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Thread: Repower options

  1. #1
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    Default Repower options

    I have a lovely '39 30 foot ex forestry cruiser I want to restore, and it has the original 50 hp Universal Superfour. The engine needs some work, and although I'm sure I could get it running again, I'm thinking of other repower solutions. I'm not fond of the diesel option due to cost, noise and smell, and as low HP inboards are as a rare as an honest politician I'm wondering about retrofitting an outboard. Of all options it seems the simplest and least expensive, but of course the aesthetics might be strange having an outboard hanging off a 30's cruiser (with a lovely bright transom). Other than being ugly as sin, what other concerns should I look at, where does one start in such an effort? The current setup is not ideal with the motor right amidships and taking up space in the galley etc, and from a convenience standpoint it would be far better having it further back in any event.

  2. #2
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    Default Re: Repower options

    One thing you want to have a good handle on before you hang and outboard on the stern of a boat is to consider its pitching motion. A lot of older displacement hulls don't have a lot of bearing aft, and in a short steep head (or stern) sea they can pitch an outboard right underwater. And there goes your cheap and simple.
    If you want the machinery out of the cabin, you might consider an I/O drive. My personal favorite are the older Volvo units based on the Volvo B23 gasoline engine, also seen in the ageless 240 model line. Nice engine, good outdrive, expensive parts.
    There are a lot of modern diesel engines out there that aren't all the noisy, don't smoke. Expensive? So's any reliable engine. My pick of the litter would be the Kubota/Beta marine conversion. Probably not as good an engine as a Yanmar or Mitsubishi/Westerbeke, but you can buy almost all the parts from your local Kubota tractor dealer.
    Putting the engine and gear right aft may change how the boat trims, and her pitching moment. There's a reason the used to concentrate weight amidships...

  3. #3
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    Default Re: Repower options

    Quote Originally Posted by seo View Post
    One thing you want to have a good handle on before you hang and outboard on the stern of a boat is to consider its pitching motion. A lot of older displacement hulls don't have a lot of bearing aft, and in a short steep head (or stern) sea they can pitch an outboard right underwater. And there goes your cheap and simple.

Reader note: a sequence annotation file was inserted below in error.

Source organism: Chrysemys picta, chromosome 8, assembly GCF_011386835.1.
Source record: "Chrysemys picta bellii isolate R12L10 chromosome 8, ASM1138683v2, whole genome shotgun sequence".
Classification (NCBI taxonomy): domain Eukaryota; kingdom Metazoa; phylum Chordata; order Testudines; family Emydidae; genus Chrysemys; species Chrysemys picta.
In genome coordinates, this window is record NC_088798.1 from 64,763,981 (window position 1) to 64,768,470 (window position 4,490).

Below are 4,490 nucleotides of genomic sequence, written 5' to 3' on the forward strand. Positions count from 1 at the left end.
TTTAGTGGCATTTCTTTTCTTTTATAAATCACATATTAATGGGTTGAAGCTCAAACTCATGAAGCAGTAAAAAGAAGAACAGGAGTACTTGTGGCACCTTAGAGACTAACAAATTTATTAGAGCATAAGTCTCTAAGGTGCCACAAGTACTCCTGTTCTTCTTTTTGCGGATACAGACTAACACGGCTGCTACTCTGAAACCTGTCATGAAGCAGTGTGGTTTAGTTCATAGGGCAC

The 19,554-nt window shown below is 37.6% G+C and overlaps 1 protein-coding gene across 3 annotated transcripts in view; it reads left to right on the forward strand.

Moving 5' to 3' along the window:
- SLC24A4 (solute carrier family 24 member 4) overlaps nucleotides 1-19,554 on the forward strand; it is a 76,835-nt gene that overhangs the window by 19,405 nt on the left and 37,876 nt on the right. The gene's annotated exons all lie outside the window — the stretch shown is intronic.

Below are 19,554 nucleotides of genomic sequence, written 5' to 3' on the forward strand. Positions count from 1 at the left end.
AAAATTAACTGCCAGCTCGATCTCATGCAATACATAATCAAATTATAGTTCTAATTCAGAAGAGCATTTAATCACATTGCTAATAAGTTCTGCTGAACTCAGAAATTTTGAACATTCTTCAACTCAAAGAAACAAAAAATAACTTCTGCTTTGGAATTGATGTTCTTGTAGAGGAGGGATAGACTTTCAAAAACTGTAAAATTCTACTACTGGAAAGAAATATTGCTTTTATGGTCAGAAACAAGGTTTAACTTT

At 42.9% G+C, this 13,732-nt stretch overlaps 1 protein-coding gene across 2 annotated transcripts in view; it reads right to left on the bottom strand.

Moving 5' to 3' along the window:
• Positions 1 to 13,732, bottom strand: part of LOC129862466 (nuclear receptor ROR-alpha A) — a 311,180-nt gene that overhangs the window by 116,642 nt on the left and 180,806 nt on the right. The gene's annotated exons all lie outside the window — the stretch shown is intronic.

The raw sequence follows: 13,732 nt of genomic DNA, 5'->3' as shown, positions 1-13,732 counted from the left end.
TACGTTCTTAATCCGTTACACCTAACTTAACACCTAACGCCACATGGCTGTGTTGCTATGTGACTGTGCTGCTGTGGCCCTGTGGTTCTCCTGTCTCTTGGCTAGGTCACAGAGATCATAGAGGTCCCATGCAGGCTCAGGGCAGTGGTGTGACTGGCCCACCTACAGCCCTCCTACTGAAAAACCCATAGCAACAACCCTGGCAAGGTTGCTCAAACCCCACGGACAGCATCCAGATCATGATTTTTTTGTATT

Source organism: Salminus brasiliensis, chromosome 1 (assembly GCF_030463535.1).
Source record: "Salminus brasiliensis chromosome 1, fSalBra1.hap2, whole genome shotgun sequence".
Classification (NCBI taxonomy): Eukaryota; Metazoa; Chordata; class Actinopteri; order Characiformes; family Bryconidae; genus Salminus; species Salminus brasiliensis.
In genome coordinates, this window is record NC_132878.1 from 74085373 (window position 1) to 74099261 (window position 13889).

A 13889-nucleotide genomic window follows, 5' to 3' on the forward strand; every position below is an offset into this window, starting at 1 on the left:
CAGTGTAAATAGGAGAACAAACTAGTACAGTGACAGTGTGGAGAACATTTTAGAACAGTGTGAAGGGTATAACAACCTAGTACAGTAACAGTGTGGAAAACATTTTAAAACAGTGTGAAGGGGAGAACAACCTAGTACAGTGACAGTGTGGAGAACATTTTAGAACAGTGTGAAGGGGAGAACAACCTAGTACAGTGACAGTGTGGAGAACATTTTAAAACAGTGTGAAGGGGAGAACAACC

If you want the machinery out of the cabin, you might consider an I/O drive. My personal favorite are the older Volvo units based on the Volvo B23 gasoline engine, also seen in the ageless 240 model line. Nice engine, good outdrive, expensive parts.
    There are a lot of modern diesel engines out there that aren't all the noisy, don't smoke. Expensive? So's any reliable engine. My pick of the litter would be the Kubota/Beta marine conversion. Probably not as good an engine as a Yanmar or Mitsubishi/Westerbeke, but you can buy almost all the parts from your local Kubota tractor dealer.
    Putting the engine and gear right aft may change how the boat trims, and her pitching moment. There's a reason the used to concentrate weight amidships...
    I think that the guy was named Dave Kerr, who spoke about engine replacement, and how a hull is often mated to the torque/horsepower/weight of the existing engine. If you wanna throw all that overboard and do some outboard thingie, why not a well, north of the transom; save the mahogany.

  4. #4
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    Default Re: Repower options

    Trim was a big concern which is why I posted the idea here. New diesel (and tranny and prop and propshaft) is out of the question because of cost, and I thought a I/O were all far higher displacement and power than a 50hp 4-banger?
    I also though about a well as there are tons of unused space belowdecks aft of the wheel, and I once had a sailboat with one for the outboard that worked ok, but that was just forward of the transom itself and only underwater in a chop or when heeling, and the thought of opening up the hull further forward with a big hole below the waterline seemed like an even more extreme violation of boat design. It's true that the volume aft of this boat is much reduced compared to forward, but a 50hp 4 stroke isn't that heavy and you'd think that could be balanced by ballast in the bow? I could get a good reliable quiet outboard for a fraction of the cost of any other kind of engine refit (and far simpler as well), which is why I'm scratching my head trying to figure out a way to make it work. If it's not realistic that's okay, but I want to make sure it's not an option before trying something else.